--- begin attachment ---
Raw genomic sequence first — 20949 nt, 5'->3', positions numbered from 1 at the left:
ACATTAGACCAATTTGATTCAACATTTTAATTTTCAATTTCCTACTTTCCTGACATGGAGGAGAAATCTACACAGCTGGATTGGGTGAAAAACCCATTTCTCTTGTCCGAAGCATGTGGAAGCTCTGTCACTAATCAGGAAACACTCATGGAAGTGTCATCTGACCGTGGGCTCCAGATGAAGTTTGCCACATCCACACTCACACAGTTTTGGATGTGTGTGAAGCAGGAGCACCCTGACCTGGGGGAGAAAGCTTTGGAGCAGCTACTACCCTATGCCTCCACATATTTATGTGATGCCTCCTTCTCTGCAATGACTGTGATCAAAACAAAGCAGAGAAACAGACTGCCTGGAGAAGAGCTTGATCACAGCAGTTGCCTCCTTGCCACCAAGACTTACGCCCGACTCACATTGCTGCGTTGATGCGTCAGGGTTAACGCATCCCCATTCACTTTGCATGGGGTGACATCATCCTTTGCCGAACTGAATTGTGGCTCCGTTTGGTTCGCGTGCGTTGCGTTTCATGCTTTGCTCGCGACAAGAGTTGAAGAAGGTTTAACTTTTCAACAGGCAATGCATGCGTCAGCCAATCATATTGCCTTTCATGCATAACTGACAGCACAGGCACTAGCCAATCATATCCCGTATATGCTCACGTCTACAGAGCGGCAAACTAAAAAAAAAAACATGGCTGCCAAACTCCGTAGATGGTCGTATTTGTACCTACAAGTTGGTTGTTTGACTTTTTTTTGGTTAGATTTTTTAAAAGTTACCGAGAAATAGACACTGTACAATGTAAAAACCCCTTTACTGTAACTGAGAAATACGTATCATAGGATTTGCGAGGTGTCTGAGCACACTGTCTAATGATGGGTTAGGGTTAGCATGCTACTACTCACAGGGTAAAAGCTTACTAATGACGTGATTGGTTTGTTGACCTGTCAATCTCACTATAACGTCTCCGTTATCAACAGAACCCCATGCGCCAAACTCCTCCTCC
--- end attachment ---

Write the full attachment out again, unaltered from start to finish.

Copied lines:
Raw genomic sequence first — 20949 nt, 5'->3', positions numbered from 1 at the left:
ACATTAGACCAATTTGATTCAACATTTTAATTTTCAATTTCCTACTTTCCTGACATGGAGGAGAAATCTACACAGCTGGATTGGGTGAAAAACCCATTTCTCTTGTCCGAAGCATGTGGAAGCTCTGTCACTAATCAGGAAACACTCATGGAAGTGTCATCTGACCGTGGGCTCCAGATGAAGTTTGCCACATCCACACTCACACAGTTTTGGATGTGTGTGAAGCAGGAGCACCCTGACCTGGGGGAGAAAGCTTTGGAGCAGCTACTACCCTATGCCTCCACATATTTATGTGATGCCTCCTTCTCTGCAATGACTGTGATCAAAACAAAGCAGAGAAACAGACTGCCTGGAGAAGAGCTTGATCACAGCAGTTGCCTCCTTGCCACCAAGACTTACGCCCGACTCACATTGCTGCGTTGATGCGTCAGGGTTAACGCATCCCCATTCACTTTGCATGGGGTGACATCATCCTTTGCCGAACTGAATTGTGGCTCCGTTTGGTTCGCGTGCGTTGCGTTTCATGCTTTGCTCGCGACAAGAGTTGAAGAAGGTTTAACTTTTCAACAGGCAATGCATGCGTCAGCCAATCATATTGCCTTTCATGCATAACTGACAGCACAGGCACTAGCCAATCATATCCCGTATATGCTCACGTCTACAGAGCGGCAAACTAAAAAAAAAAACATGGCTGCCAAACTCCGTAGATGGTCGTATTTGTACCTACAAGTTGGTTGTTTGACTTTTTTTTGGTTAGATTTTTTAAAAGTTACCGAGAAATAGACACTGTACAATGTAAAAACCCCTTTACTGTAACTGAGAAATACGTATCATAGGATTTGCGAGGTGTCTGAGCACACTGTCTAATGATGGGTTAGGGTTAGCATGCTACTACTCACAGGGTAAAAGCTTACTAATGACGTGATTGGTTTGTTGACCTGTCAATCTCACTATAACGTCTCCGTTATCAACAGAACCCCATGCGCCAAACTCCTCCTCC